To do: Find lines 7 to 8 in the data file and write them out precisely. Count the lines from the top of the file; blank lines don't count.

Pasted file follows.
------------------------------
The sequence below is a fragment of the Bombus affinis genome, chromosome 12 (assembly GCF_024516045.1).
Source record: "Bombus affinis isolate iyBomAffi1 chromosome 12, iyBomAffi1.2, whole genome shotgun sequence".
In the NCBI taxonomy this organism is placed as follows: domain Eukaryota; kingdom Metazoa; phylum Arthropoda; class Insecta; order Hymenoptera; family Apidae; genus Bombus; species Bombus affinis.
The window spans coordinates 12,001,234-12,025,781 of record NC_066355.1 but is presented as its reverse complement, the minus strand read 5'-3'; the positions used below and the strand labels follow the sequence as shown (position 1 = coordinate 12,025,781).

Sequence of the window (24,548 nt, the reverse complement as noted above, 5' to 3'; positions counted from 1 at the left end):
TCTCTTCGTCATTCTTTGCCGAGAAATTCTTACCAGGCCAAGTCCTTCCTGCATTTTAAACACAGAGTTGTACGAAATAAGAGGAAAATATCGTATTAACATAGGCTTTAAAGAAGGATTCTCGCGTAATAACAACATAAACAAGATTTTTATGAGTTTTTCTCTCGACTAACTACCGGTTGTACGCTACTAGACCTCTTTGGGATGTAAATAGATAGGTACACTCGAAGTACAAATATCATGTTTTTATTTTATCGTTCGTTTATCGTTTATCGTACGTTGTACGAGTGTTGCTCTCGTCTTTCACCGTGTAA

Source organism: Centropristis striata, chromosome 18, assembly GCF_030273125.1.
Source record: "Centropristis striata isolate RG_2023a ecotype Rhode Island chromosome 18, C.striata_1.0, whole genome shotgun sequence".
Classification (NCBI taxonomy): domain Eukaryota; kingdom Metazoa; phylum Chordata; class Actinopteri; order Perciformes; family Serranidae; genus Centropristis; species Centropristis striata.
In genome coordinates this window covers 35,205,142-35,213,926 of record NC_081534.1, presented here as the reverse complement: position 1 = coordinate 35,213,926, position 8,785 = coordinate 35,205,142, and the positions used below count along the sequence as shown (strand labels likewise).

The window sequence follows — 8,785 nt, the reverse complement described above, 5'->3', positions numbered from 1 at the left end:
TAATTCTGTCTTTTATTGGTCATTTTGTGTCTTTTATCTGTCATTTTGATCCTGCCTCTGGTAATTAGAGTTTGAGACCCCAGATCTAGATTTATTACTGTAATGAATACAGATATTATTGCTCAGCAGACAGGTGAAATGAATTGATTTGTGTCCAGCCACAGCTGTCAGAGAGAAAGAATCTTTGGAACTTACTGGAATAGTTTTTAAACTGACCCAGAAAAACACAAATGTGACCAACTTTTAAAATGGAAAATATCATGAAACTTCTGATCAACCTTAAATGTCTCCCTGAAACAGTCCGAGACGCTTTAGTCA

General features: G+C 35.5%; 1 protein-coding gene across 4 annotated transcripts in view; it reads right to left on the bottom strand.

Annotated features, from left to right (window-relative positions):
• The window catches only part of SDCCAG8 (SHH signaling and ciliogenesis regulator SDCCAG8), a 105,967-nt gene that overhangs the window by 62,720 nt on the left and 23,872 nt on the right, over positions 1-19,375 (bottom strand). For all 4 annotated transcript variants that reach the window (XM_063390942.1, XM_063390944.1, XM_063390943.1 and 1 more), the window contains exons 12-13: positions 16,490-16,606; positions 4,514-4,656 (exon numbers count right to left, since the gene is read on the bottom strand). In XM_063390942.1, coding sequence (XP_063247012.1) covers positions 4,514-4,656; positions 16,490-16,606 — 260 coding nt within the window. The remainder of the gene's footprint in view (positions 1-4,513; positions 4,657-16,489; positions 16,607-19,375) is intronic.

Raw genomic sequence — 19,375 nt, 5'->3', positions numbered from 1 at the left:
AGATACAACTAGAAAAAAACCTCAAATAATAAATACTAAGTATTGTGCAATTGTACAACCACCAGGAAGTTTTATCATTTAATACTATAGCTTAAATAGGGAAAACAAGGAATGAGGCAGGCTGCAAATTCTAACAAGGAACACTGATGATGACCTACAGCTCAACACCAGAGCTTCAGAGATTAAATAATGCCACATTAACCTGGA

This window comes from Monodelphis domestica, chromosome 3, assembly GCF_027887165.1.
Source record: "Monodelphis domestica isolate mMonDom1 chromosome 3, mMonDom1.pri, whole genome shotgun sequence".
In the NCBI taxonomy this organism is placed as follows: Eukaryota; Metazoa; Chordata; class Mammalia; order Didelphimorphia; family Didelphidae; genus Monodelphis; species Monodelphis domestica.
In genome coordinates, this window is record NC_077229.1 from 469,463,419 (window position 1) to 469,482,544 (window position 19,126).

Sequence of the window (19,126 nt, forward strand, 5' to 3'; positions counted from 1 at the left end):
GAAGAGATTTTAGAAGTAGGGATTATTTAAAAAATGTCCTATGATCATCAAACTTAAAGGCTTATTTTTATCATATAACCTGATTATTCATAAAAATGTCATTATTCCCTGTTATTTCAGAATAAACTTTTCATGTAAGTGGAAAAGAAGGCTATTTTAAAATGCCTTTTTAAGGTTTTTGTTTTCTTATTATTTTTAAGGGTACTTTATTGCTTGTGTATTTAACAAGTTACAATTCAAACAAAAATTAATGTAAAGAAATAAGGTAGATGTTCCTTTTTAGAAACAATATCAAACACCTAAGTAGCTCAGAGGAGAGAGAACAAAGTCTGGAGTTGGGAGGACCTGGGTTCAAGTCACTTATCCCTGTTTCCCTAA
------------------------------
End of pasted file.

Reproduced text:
Source organism: Centropristis striata, chromosome 18, assembly GCF_030273125.1.
Source record: "Centropristis striata isolate RG_2023a ecotype Rhode Island chromosome 18, C.striata_1.0, whole genome shotgun sequence".